When scholars do venture into forbidden territory, or get politically unpopular results, they face stricter scrutiny than their peers. For empirical work, observes Rossman, reviewers ask “Must we believe this?” rather than “Can we believe this?” Quantitative methods do at least provide an accepted, apolitical basis for making one’s case. For historians and literary scholars, a leftist spin is all but required, with apolitical work often deemed boring. Shields and Dunn cite a literature professor who is a permanent adjunct despite a long record of publications. When he asked a colleague what was wrong with his vita, he was told, “It was a nice resume for 1940.”
Shields and Dunn put a positive spin on their results because, like many of their subjects, they want to encourage others on the right to pursue scholarly careers. Research and teaching benefit from a variety of political lenses, they argue. The paucity of conservative professors also gives liberal scholars a misleading picture of the American right, reinforcing the idea that conservatism is incompatible with intellectual rigor. Liberal academics picture Rush Limbaugh rather than an intellectual peer.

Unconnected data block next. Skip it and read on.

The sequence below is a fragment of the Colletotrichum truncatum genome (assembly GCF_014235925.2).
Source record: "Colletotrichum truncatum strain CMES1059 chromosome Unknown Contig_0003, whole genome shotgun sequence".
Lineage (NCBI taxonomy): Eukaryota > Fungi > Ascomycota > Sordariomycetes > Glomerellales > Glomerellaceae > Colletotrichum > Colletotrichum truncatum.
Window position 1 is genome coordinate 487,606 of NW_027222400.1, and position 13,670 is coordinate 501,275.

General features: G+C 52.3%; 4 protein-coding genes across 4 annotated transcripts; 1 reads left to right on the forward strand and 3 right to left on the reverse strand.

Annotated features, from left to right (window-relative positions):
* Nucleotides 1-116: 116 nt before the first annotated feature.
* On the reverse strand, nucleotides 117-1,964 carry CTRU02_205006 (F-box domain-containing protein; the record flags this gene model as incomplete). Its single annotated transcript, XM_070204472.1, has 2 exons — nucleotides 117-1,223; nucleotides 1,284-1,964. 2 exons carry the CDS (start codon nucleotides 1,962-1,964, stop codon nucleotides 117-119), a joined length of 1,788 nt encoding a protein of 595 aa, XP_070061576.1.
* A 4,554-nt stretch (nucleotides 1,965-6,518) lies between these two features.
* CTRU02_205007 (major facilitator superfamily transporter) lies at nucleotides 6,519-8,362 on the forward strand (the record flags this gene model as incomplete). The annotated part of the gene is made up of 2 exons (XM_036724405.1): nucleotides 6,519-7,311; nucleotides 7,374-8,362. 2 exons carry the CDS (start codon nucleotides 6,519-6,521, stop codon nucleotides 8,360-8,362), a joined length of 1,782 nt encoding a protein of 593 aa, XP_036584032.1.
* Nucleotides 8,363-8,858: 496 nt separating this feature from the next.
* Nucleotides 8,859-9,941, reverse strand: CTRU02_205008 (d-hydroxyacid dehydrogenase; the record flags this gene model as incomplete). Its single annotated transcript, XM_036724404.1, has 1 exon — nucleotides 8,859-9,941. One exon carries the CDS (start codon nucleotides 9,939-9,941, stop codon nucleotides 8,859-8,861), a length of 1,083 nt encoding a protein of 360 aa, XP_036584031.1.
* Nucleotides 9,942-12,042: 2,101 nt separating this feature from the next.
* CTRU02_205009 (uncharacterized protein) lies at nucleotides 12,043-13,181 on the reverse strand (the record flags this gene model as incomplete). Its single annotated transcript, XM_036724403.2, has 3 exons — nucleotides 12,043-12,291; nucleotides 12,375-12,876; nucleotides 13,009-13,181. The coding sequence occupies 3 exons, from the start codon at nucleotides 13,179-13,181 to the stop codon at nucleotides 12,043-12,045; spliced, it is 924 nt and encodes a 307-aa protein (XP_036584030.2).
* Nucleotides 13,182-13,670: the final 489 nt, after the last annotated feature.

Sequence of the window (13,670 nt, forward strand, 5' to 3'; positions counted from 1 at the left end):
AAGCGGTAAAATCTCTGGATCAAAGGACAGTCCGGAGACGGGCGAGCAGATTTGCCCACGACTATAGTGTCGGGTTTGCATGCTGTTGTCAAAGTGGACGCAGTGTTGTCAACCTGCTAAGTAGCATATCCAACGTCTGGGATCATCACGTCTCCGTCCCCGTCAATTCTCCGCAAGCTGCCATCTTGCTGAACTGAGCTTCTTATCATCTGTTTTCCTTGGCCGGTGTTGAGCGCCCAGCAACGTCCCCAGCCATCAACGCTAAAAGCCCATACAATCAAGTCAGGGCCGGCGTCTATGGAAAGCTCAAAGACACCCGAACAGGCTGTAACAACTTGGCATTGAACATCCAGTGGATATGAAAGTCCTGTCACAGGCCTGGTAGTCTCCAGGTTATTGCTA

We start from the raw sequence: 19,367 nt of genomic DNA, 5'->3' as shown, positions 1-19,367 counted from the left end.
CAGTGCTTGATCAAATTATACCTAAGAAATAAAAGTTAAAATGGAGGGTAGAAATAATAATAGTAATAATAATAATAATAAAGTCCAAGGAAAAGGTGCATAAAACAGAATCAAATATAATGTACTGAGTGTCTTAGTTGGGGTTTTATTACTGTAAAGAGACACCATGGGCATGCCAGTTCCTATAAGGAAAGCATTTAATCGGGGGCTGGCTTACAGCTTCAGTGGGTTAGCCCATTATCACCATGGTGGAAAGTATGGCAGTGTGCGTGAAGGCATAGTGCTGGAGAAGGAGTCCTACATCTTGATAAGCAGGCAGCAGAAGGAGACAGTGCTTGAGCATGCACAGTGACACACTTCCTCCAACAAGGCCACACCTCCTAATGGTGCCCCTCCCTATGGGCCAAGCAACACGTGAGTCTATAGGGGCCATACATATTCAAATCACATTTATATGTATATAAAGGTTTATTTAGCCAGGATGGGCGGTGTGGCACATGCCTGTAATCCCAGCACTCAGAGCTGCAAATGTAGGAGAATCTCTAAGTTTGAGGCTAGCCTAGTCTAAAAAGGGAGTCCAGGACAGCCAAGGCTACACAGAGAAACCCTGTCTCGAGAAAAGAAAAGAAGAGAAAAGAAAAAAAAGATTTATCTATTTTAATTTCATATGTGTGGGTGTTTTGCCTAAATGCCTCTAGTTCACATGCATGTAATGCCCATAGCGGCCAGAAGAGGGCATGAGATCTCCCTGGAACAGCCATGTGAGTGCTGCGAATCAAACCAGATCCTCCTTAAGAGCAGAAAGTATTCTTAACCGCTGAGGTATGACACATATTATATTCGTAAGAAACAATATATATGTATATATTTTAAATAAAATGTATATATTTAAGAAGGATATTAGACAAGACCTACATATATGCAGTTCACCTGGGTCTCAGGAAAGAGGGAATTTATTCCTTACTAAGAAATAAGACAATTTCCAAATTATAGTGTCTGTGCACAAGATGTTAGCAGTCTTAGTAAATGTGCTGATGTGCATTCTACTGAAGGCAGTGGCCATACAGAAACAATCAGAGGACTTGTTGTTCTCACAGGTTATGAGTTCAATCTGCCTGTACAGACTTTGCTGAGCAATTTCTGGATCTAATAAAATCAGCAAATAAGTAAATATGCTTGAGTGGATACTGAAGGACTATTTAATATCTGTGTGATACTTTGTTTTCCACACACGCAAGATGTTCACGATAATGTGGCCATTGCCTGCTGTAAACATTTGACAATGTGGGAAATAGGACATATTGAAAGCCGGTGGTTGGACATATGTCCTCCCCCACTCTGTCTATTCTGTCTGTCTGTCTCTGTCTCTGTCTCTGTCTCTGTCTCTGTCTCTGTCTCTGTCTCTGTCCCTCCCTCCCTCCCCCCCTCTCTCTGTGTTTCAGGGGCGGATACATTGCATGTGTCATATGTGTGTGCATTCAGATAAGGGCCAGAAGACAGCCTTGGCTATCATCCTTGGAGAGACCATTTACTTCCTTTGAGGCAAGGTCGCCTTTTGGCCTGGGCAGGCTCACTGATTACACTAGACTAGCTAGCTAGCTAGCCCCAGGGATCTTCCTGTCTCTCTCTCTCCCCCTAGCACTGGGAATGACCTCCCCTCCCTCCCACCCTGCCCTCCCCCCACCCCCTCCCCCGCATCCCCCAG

To the contrary, most of those interviewed expressed what the authors call a “Madisonian” political philosophy: “It is a political vision that values the discovery of common ground over ideological purity, learned elites over charismatic leaders, and reasoned appeals over passionate exhortations.” If institutions of higher learning refuse to make a place for scholars who share this vision, they will not only stifle inquiry. They will also deprive themselves of vital allies when the inevitable backlash comes to pull them down.
Bloomberg View columnist Virginia Postrel writes about commerce and culture, innovation, economics, and public policy.